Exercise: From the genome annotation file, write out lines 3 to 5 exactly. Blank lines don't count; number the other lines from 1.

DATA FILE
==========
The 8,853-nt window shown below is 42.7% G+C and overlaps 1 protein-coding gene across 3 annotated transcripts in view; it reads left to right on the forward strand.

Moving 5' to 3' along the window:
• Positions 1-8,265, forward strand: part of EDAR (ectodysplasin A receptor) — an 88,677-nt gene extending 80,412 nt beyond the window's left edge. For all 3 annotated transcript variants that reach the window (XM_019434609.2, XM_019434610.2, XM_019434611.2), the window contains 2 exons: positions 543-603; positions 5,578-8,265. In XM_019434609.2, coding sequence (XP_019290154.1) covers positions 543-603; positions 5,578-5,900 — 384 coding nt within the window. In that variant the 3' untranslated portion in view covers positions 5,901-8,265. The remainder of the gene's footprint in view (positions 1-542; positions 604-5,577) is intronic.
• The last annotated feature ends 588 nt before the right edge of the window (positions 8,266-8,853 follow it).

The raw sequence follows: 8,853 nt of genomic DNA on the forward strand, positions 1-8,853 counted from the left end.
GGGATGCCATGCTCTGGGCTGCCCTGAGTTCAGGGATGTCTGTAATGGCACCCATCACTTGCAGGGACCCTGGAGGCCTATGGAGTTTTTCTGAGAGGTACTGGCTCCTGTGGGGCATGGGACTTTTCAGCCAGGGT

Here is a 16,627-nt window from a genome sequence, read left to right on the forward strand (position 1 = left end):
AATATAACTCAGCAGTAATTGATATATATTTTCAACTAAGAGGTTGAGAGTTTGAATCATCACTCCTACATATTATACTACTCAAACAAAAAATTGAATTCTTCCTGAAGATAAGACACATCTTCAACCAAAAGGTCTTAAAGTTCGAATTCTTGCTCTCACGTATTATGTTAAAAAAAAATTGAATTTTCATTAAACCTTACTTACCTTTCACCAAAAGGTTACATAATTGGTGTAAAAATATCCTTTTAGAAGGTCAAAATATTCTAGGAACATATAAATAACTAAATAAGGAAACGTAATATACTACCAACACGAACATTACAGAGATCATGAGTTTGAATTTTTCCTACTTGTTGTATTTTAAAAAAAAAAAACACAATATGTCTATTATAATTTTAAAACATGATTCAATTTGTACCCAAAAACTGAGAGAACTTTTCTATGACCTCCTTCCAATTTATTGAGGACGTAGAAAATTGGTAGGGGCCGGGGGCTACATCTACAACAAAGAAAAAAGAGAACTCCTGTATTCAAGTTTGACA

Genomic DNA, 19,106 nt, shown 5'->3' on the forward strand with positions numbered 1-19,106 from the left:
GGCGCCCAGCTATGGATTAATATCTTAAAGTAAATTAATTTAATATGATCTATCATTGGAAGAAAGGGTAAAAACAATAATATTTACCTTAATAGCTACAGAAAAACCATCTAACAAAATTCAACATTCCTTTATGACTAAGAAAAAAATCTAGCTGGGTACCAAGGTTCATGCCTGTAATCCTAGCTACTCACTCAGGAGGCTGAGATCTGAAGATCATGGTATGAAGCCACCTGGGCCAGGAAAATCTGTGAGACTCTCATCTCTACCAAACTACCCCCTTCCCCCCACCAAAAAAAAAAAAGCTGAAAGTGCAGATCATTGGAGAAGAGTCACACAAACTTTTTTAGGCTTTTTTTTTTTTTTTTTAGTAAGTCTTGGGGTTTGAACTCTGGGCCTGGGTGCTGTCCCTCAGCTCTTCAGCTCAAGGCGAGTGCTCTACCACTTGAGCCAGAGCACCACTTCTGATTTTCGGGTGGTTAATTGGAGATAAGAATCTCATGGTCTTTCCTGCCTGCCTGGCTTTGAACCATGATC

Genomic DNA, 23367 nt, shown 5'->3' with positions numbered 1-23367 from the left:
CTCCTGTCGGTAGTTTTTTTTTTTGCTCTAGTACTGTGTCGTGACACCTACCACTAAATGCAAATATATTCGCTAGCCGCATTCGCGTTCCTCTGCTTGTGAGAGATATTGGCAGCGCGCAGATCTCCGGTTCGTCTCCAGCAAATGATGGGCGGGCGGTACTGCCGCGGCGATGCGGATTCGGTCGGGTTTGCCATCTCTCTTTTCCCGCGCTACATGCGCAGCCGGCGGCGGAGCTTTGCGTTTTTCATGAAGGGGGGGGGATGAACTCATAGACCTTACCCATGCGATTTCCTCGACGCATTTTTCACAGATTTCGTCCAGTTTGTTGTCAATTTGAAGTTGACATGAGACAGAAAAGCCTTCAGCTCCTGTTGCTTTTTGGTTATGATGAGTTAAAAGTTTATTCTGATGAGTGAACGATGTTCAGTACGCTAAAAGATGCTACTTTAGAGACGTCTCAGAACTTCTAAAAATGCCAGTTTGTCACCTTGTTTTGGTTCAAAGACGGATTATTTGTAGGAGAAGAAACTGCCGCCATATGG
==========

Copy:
• Positions 1-8,265, forward strand: part of EDAR (ectodysplasin A receptor) — an 88,677-nt gene extending 80,412 nt beyond the window's left edge. For all 3 annotated transcript variants that reach the window (XM_019434609.2, XM_019434610.2, XM_019434611.2), the window contains 2 exons: positions 543-603; positions 5,578-8,265. In XM_019434609.2, coding sequence (XP_019290154.1) covers positions 543-603; positions 5,578-5,900 — 384 coding nt within the window. In that variant the 3' untranslated portion in view covers positions 5,901-8,265. The remainder of the gene's footprint in view (positions 1-542; positions 604-5,577) is intronic.
• The last annotated feature ends 588 nt before the right edge of the window (positions 8,266-8,853 follow it).

The raw sequence follows: 8,853 nt of genomic DNA on the forward strand, positions 1-8,853 counted from the left end.